Saturday, 28 February 2015

The Real Welfare Cheats

Unemployment in this country is at a twelve year high.

We keep being told, particularly by News Limited, that unemployed people are dole bludgers.

Many individuals and corporations have made a great deal of money from the privatized job placement industry.

$18 billion of taxpayers’ money has been spent on this scheme since 1998.

Now, Four Corners has revealed fraud and exploitation of job seekers by some of these organisations.

Surely it’s about time the heat was turned on these agencies, and a royal commission established. After all, we’ve had royal commissions into all and sundry since the Coalition came to power.

There is something about conservative governments that creates a default position of exploitation of specific groups. It can be soldiers, indigenous people, or the unemployed.

It is an absolute disgrace.

Many years ago, before the advent of the privatised system, Special Schools in Queensland saw it as part of their role to find post-school opportunities for their students.

At that time, I was principal of Petrie Special School, and we had a programme for the senior students called “Transition”. It was run by an experienced teacher who was off class for a few hours per week, when he would liaise with prospective employers.

In the three years I was there, we were successful in finding work for a large proportion of these students. Remember, these were young people with disabilities significant enough to get them enrolled at a Special School.  

The school did this for free – we saw it as part of our role. Most Special Schools operated in this fashion.

It seems to me passing strange that well-resourced agencies set up specifically for the purpose in the year 2015, have less success in placing the unemployed than we did at a school back in the mid-eighties.

Isn’t privatisation wonderful?

For mine, it’s way past time the real welfare cheats (the companies to whom we outsourced job services) were nationalised and the perpetrators of these frauds were put behind bars.

Nationalise them so that the focus is on finding jobs not making a profit for wealthy shareholders.

Monday, 23 February 2015

Tony Gets Tough

Cartoon courtesy Peter Howard - Newcastle Herald

So our government is “getting tough” on jihadists using the institutional arms of government - our police and security systems.

Excuse me whilst I yawn (or laugh).

This is not an institutional problem, so there is no institutional solution. The War on Terrorism is likely to be about as effective as the War on Drugs.

The problem is cultural (as “culture” means “a medium for growth”), so the solution is most likely to be cultural. It is certainly not going to be fixed by “getting tough”, either metaphorically or practically.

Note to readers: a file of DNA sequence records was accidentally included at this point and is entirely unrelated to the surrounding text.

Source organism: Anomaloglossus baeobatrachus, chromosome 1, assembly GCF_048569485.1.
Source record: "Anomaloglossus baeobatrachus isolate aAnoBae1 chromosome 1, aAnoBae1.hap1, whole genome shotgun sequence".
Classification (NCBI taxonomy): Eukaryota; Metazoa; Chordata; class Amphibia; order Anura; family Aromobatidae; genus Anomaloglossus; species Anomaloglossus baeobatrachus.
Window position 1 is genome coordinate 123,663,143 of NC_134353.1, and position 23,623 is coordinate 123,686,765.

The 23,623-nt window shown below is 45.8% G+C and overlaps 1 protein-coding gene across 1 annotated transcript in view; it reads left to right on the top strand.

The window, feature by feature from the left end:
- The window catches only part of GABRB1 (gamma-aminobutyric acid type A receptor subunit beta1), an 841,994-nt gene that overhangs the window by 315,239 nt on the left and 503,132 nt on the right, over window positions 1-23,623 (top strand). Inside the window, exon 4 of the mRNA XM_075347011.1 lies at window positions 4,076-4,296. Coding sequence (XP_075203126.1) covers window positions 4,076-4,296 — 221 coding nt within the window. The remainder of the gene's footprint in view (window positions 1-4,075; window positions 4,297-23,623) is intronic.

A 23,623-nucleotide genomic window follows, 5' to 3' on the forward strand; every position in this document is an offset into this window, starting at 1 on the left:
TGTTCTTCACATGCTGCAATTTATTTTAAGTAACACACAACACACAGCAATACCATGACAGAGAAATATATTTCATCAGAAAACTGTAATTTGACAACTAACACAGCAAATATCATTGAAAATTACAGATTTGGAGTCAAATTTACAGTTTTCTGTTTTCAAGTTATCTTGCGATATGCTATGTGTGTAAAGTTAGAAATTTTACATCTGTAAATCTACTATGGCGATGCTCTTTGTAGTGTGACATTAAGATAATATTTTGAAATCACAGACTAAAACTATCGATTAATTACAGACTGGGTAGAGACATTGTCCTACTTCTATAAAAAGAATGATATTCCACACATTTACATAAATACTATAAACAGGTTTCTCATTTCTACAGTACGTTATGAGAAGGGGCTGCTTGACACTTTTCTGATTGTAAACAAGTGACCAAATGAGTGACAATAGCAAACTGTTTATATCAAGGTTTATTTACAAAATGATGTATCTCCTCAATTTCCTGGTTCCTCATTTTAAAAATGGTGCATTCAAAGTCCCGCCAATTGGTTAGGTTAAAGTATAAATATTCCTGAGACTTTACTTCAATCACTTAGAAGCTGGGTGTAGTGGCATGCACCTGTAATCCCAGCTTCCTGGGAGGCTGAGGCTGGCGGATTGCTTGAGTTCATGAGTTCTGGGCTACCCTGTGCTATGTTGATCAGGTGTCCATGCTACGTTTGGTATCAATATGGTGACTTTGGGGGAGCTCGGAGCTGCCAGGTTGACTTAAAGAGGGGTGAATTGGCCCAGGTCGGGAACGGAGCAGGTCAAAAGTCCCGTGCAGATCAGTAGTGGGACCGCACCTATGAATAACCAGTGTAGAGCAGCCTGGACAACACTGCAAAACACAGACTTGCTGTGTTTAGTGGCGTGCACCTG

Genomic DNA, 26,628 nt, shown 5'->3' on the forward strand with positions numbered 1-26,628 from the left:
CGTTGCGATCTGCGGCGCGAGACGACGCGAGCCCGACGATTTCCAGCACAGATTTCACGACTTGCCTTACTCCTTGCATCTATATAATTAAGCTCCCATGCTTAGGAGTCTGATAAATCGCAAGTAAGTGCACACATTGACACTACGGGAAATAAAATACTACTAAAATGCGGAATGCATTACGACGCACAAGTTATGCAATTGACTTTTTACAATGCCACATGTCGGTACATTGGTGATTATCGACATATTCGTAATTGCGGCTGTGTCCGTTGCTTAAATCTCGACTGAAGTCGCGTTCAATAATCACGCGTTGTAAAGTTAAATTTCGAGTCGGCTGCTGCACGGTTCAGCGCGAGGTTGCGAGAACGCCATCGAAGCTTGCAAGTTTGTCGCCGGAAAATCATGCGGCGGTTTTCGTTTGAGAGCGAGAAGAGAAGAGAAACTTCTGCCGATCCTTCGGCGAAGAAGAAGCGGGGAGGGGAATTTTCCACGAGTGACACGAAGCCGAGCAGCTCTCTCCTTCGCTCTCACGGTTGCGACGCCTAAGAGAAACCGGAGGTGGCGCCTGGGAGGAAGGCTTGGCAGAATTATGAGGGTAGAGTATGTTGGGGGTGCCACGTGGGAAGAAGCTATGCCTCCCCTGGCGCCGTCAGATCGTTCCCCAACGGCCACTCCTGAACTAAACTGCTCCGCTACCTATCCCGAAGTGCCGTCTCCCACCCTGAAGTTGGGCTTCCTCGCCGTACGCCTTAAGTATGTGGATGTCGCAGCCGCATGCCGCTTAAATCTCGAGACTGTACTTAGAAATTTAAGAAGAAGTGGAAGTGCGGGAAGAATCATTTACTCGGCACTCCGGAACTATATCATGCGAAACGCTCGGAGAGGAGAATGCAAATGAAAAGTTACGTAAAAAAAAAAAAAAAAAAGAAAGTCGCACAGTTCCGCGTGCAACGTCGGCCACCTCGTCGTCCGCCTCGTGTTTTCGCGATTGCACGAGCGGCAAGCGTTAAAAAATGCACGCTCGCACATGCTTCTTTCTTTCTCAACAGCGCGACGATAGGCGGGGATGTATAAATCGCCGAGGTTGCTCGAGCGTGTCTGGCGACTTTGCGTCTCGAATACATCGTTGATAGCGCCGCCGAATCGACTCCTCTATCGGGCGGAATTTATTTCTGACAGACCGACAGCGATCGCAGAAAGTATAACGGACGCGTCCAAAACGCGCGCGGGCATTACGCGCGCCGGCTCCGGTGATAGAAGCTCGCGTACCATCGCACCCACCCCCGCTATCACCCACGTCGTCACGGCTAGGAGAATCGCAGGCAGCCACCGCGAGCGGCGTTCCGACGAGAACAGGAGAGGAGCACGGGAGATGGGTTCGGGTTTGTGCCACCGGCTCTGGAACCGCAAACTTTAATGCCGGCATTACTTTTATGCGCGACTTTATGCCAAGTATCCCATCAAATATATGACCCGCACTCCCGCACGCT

To change it, the source of the problem (the culture in which it grows) will need to be targeted.

In fact, it can be argued with a great deal of validity that “getting tough” will actually make the situation worse. Daesh revels in macho posturing, and would love to get into a verbal stoush with the authorities using this kind of language. The verbal stoush is a great metaphor for physical violence - It’s their bread and butter. They are essentially a reactive phenomenon. That reaction energises them – they feed on it.

The US military went into the war in Vietnam using strategy designed for conventional warfare. We know where that went. If our national security apparatus uses conventional policing strategy against the threat of fundamentalist terrorism, the result will be exactly the same.

As it looks now, and based on Abbott’s national security statement, that seems to be where we’re headed.

It’s time for a completely different approach based on changing the culture which breeds terrorists.

First, the at-risk community needs to be identified. That should not be difficult. Then it needs to be the target of action, some covert and some in the public domain. This action should involve both punitive and supportive activity.

We could, for example, establish anti-jihadist cadres in secondary schools in areas where there is a high proportion of practising Muslims. These cadres should be helped to develop their own coercive strategies. Some would be covert, some not. They would have to be the best and brightest, media savvy, and situationally aware.

Social media should be overwhelmed by these cadres, and the jihadist messages deliberately targeted for ridicule. It would be important to ensure the operatives were of the same age as those they were targeting. Infiltrating these communities should, over time, reveal the hard liners and those likely to be a threat.

To balance that, these schools and communities should also be targeted with social and material support, not through the welfare system, but through existing agencies. Some of these agencies could be mosque based. The most radical mosques would be those identified for activity.

Local businesses affiliated with jihadist groups and individuals should be identified and their money flow dried up. Again, extra covert powers should be used if required. Above all, this action should be low-key.

As soon as it is trumpeted as the authorities “getting tough”, it will fail. All of this activity should be undertaken quietly and behind the scenes.

Above all – it should not be centrally controlled. And, above all, it should not be used to seek political kudos.

Our national security should be above politics.

Hugh White - Without America

Hugh White is always provocative, and doesn't pull any punches when it comes to criticising current defence policy. In 1995, he was appo...